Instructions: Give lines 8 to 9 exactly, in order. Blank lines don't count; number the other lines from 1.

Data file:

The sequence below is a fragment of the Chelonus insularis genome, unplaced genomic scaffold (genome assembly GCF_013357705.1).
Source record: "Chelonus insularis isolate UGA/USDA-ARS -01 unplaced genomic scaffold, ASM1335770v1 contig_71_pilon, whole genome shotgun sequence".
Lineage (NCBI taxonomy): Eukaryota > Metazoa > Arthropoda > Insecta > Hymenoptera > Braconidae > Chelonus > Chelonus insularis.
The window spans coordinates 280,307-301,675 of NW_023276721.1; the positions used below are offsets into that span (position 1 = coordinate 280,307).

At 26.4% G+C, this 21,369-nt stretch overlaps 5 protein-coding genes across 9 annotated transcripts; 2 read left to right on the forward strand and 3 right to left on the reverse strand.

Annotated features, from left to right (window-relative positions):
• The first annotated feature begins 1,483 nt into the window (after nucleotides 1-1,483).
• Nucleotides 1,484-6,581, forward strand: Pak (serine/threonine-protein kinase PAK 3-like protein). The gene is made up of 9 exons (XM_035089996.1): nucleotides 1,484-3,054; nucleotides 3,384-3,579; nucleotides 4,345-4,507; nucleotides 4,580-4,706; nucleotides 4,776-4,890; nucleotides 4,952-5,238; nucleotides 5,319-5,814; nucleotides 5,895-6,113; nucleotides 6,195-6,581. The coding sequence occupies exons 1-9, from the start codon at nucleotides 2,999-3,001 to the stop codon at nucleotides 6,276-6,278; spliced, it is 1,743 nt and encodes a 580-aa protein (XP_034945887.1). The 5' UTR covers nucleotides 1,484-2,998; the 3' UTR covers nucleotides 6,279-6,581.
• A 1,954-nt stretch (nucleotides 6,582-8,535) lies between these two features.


• Nucleotides 1,484-6,581, forward strand: Pak (serine/threonine-protein kinase PAK 3-like protein). The gene is made up of 9 exons (XM_035089996.1): nucleotides 1,484-3,054; nucleotides 3,384-3,579; nucleotides 4,345-4,507; nucleotides 4,580-4,706; nucleotides 4,776-4,890; nucleotides 4,952-5,238; nucleotides 5,319-5,814; nucleotides 5,895-6,113; nucleotides 6,195-6,581. The coding sequence occupies exons 1-9, from the start codon at nucleotides 2,999-3,001 to the stop codon at nucleotides 6,276-6,278; spliced, it is 1,743 nt and encodes a 580-aa protein (XP_034945887.1). The 5' UTR covers nucleotides 1,484-2,998; the 3' UTR covers nucleotides 6,279-6,581.
• A 1,954-nt stretch (nucleotides 6,582-8,535) lies between these two features.